Puspa Raj Acharya, The Himalayan Times, 8 Nov 2017
Consumers can soon rest assured that the money they pay as value added tax for goods and services is actually reaching the government coffers, as the Inland Revenue Department is introducing a new system in which the bills issued by the supplier will be stored in the central server of the department.
The new system is scheduled to be introduced from November 17 (Mangsir 1) on the occasion of National Tax Day. The government observes National Tax Day on Mangsir 1 every year.
The department is going to launch the software with both online and offline features that will be provided to the taxpayers for billing purpose, according to Kishor Jung Karki, director general of the IRD. “The system will be enforced in Kathmandu Valley in the first phase, before being gradually expanded across the country.”
Many traders in the valley are already using computerised billing system. After installing the software, each VAT bill issued by the seller of the goods and services to the consumer will be automatically stored in the central server of the IRD if they have internet access. However, the software can also be operated offline and the data can be transferred to the central server by connecting to the internet later on. But even in the offline version, the trader cannot erase the transactions data.
Shishir Kumar Dhungana, revenue secretary at the Ministry of Finance, said the roll-out of the new system will be a major milestone in billing enforcement. “The IRD will have information of every transaction and it will be able to easily track whether the taxpayers have filed VAT or not.”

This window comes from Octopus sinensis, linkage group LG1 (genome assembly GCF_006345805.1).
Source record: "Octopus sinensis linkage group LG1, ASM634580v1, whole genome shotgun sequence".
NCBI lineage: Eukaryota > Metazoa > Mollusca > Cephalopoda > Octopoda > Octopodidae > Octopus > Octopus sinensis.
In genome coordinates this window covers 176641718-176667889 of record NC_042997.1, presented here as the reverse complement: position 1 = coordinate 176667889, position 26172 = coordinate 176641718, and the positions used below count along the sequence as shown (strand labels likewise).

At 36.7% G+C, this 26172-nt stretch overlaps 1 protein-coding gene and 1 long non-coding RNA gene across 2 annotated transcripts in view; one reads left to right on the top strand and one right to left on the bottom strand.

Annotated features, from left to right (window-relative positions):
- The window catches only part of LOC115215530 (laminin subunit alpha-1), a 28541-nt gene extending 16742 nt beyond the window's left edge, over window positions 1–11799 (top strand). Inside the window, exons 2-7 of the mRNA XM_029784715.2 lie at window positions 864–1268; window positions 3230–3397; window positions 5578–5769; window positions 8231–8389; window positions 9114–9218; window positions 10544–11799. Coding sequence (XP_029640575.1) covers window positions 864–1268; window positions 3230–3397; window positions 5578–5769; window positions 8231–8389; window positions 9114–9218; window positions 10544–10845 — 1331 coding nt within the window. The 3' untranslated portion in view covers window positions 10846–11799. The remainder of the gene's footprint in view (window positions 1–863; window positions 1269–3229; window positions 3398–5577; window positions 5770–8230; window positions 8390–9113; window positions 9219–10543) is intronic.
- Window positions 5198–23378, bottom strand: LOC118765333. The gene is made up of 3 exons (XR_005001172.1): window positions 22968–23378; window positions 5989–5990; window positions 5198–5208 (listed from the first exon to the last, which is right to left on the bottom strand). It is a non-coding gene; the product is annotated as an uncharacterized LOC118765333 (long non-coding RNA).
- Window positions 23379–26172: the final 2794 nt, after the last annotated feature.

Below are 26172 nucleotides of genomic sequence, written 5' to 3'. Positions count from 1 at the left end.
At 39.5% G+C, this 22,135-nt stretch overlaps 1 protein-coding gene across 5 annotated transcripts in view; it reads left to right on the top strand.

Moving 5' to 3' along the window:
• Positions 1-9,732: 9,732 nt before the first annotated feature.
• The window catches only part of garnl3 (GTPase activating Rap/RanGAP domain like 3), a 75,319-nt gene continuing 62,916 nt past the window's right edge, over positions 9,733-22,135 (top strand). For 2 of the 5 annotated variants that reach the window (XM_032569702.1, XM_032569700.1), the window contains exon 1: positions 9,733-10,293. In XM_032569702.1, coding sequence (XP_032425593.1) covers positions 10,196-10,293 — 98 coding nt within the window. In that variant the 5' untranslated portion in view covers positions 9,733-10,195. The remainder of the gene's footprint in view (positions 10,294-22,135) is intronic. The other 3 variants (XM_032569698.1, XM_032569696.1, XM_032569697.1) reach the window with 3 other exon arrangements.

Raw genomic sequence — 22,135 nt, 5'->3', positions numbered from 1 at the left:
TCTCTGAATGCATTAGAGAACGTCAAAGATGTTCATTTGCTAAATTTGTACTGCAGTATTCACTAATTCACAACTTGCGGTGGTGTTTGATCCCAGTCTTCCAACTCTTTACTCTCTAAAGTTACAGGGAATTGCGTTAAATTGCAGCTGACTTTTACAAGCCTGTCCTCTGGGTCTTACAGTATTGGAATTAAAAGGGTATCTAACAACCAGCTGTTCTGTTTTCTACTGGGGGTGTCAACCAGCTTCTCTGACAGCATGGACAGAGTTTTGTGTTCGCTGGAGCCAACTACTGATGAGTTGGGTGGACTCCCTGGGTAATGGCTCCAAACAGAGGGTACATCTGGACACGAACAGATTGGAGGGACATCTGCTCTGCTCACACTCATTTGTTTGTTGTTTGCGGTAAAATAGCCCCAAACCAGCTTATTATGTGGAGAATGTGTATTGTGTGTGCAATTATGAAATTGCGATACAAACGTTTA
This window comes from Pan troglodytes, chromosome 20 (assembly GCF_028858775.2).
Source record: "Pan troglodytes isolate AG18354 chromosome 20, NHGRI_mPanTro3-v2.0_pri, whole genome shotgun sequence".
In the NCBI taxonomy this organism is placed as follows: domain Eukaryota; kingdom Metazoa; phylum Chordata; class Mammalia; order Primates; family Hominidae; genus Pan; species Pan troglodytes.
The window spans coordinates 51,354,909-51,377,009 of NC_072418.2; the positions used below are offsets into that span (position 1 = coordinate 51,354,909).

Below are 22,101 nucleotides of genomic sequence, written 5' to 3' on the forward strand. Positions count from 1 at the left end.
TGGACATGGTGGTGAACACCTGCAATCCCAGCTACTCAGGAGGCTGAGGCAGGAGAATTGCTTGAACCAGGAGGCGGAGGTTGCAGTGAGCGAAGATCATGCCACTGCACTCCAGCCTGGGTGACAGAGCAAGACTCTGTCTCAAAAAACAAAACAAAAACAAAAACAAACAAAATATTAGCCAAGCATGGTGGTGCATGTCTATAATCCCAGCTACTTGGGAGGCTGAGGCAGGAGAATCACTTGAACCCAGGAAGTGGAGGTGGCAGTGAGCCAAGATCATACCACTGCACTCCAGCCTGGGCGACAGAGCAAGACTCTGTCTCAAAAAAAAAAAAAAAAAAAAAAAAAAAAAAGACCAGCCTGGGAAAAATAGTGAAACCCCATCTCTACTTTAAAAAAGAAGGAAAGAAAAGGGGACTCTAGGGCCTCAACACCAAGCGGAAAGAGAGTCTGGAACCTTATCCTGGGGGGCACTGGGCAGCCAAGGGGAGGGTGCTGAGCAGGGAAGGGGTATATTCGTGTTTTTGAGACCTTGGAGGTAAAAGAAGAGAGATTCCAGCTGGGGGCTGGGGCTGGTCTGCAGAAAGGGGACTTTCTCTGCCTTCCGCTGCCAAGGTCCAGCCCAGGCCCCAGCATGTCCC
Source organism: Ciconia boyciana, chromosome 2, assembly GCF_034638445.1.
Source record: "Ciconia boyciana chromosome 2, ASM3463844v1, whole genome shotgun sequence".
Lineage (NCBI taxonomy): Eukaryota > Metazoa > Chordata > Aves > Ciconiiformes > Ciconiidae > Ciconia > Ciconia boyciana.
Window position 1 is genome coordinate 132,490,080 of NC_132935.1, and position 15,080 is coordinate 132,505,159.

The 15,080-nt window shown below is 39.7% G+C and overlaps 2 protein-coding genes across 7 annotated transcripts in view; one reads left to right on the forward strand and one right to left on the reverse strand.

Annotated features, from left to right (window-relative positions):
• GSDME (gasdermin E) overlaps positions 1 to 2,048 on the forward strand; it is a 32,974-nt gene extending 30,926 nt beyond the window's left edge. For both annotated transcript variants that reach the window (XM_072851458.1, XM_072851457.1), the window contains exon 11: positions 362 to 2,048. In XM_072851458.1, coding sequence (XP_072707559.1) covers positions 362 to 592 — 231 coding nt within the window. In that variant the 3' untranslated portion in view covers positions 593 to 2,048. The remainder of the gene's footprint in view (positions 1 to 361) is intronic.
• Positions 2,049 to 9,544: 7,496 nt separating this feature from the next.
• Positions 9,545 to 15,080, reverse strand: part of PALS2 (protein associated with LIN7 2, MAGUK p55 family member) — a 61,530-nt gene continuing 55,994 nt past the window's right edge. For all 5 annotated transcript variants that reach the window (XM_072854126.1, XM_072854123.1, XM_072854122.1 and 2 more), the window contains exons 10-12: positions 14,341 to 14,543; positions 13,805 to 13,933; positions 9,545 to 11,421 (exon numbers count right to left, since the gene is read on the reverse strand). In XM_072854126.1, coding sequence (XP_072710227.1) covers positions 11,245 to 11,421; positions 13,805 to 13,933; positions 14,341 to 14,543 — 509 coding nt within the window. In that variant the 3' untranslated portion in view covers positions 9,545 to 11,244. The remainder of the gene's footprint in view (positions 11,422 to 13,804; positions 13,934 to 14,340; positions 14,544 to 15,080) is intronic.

The major hassle that the tax administration has been facing in properly implementing VAT is issuance of bills and onsite inspection from the tax administration in the market alone is insufficient to ensure enforcement, says Dhungana. “This is the reason that the tax administration is gearing up to maintain order in the market through use of technology and raising awareness among consumers.”
According to IRD, out of the 176,000 taxpayers registered under the VAT net, around 50 per cent are credit filers and around 33 per cent are ‘zero filers’. As per VAT rules, traders can show their VAT as credit until they have cleared (sold) the stocks of the imported goods. However, due to lack of strong mechanism to cross-check stocks of goods, many traders have not been paying their VAT dues despite clearing the stocks. Meanwhile, they will be collecting VAT from the consumer end.
The increasing number of credit filers is a threat to the VAT system, which is why the tax administration has given due priority to the billing enforcement, as per Dhungana.
‘Zero filers’ refer to the taxpayers who are registered in VAT net but their annual transaction does not cross the VAT threshold of Rs 5 million in goods and Rs 10 million in services.
Only around 16 to 17 per cent of the taxpayers registered to file VAT are debit filers, that is, they file their VAT regularly, as per the department.
Though the number of taxpayers registered to pay VAT is high, non-compliance is a major challenge for proper implementation of VAT. Revenue collection under VAT, which is a major contributor to the government coffers, has been weak since the last fiscal, as the number of non-filers, zero filers and credit filers is on the rise.